“Are you kidding me?” Taylor stared at the triple-moon fantasy landscape wallpaper that was his desktop background. “What were they thinking? How does MI6 even have something like that available to your destructive lot?” He shook his head. “Nevermind. I don’t even want to know. Do you have anything on there that you need to keep, or would miss if it were gone?”
“Supposedly — and please understand that by ‘supposedly’ I mean ‘if the idiot assigned to me is doing his job’ — everything that should be on the laptop is mirrored somewhere in the labyrinth of MI6 servers. I can give you the mission file number. I’d get the files restored myself, but I’m not even up to the part where I can get online.”
“I don’t have the security clearance to get to the server where your files are stored,” Taylor said with a sigh. He could easily get in without any help from Bond’s offered logins, but wasn’t willing to risk his job over it. “Let’s not trust the safety of your data to Q Branch though, so I repeat the question. Anything you’d miss?”
“Well, yes. My entire cover story, including whatever the hell my venture capital firm is named. But I thought of a backup plan,” Bond said proudly. “You’ll love it.”
Uh oh. James’ plan B’s usually involved explosives or gunfire. “Do tell,” he said cautiously.
“I go buy a new computer — there’s an electronics store just down the Strip. Then you talk me through pulling the biometrics reader out of this thing, so I can login securely from here.”
“An excellent idea. But if you don’t mind, I can modify it a bit, just to make things easier for you,” Taylor said. He didn’t want to discourage James’ forward thinking about securing his data, but he also wasn’t bloody well going to let him get zapped by the safety measures that were undoubtedly wired into the biometrics reader. “How about a new laptop and a new biometrics reader? And a cable to transfer data from your old hard drive to your new one, just in case.”
“It’s not some sort of... hardware-locked reader? MI6-only or something?”
“Of course it is. But by the time the authentication protocols receive the login data, it’s just numbers. Which I can make dance any way I want.”
Bond laughed richly. “Agreed. Let’s go shopping,” he said, over the sound of movement and rattling keys in the background. “The store’s called Fry’s Electronics, if you want to get me a list of what to buy.”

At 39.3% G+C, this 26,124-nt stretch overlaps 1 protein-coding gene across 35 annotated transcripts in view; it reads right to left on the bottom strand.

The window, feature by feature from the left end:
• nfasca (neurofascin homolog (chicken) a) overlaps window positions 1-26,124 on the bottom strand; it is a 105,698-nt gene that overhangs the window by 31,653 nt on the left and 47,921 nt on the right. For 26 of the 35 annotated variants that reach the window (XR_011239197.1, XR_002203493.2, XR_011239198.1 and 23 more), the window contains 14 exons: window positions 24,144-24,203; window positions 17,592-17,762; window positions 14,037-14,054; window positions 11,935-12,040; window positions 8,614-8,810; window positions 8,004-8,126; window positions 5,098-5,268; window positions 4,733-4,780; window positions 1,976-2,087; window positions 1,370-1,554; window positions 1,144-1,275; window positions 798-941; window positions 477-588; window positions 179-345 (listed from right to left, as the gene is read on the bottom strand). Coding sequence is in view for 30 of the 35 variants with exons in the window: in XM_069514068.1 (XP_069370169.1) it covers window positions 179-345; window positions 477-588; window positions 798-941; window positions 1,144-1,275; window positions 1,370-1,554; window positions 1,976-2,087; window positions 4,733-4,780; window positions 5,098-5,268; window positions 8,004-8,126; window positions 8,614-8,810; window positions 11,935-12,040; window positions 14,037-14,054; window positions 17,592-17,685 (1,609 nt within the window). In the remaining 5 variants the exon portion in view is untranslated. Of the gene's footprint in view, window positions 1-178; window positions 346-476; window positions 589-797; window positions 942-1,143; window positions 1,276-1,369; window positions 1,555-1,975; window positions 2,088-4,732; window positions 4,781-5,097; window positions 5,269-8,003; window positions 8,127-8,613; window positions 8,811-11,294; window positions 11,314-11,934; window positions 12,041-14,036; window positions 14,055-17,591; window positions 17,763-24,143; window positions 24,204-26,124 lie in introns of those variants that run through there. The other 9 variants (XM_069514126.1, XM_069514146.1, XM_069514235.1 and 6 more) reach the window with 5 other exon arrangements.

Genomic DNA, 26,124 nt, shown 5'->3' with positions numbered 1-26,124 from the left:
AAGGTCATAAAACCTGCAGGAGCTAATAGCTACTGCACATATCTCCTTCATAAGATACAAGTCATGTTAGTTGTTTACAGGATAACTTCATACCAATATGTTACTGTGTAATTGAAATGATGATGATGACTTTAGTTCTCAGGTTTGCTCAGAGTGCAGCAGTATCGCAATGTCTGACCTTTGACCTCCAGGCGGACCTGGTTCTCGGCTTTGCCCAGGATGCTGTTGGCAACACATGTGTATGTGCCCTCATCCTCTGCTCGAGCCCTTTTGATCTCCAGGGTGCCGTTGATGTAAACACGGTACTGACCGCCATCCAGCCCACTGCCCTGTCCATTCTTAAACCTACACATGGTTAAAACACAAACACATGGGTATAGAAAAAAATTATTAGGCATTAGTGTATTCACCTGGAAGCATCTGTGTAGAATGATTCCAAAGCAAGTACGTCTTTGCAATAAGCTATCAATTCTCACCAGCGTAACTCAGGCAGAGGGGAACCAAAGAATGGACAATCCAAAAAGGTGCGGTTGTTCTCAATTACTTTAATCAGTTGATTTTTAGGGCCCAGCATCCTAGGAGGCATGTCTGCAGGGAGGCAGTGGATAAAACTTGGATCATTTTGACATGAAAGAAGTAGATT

“You’re going to need some tools, too. You’re going to physically crack that laptop.” He pulled up the website for Fry’s, scrolling through the delicious lists of available components. “God, I’m jealous. It’s a damn candy store.”
“If there’s anything you’d like me to pick up for you, feel free to add it to the list. I’m in Las Vegas, and I’m very good at cards.”
Taylor laughed. “I believe it. I’ll let you know.” He opened up a text edit window and started to type up a list. “It’s not really the components themselves, though, you know. I can buy components from anywhere — usually online. It’s the happiness that only comes from the tactile experience of running your hands over acres of shiny new cables and brand new circuit boards. Like the difference between being in a record store and buying your music on iTunes.”
“Mmm, car shopping,” Bond answered. In the background, Taylor heard the ding of a lift arriving. “Always test drive again, even if you drove the same car just the week before. Same with guns.”
“I suspect it’s the same feeling, though I’ve never gone gun shopping so I’ll have to take your word for it on that front. Is there anything in particular you didn’t like about your last computer? Or something you wished it had?”
“This little thing? It was fast — faster than any of the bricks they’ve issued,” he said thoughtfully. “Other than that... well, you’ve realised by now that gear doesn’t last long in the field. I only have this because it fits with my cover story. If I were on another type of mission, I’d probably have the same brick, if anything at all.” He paused, and Taylor heard the sound of obnoxious pop music in the background. “I appreciate all the help you’ve been, Mike. I can’t help but think you’re in the wrong branch.”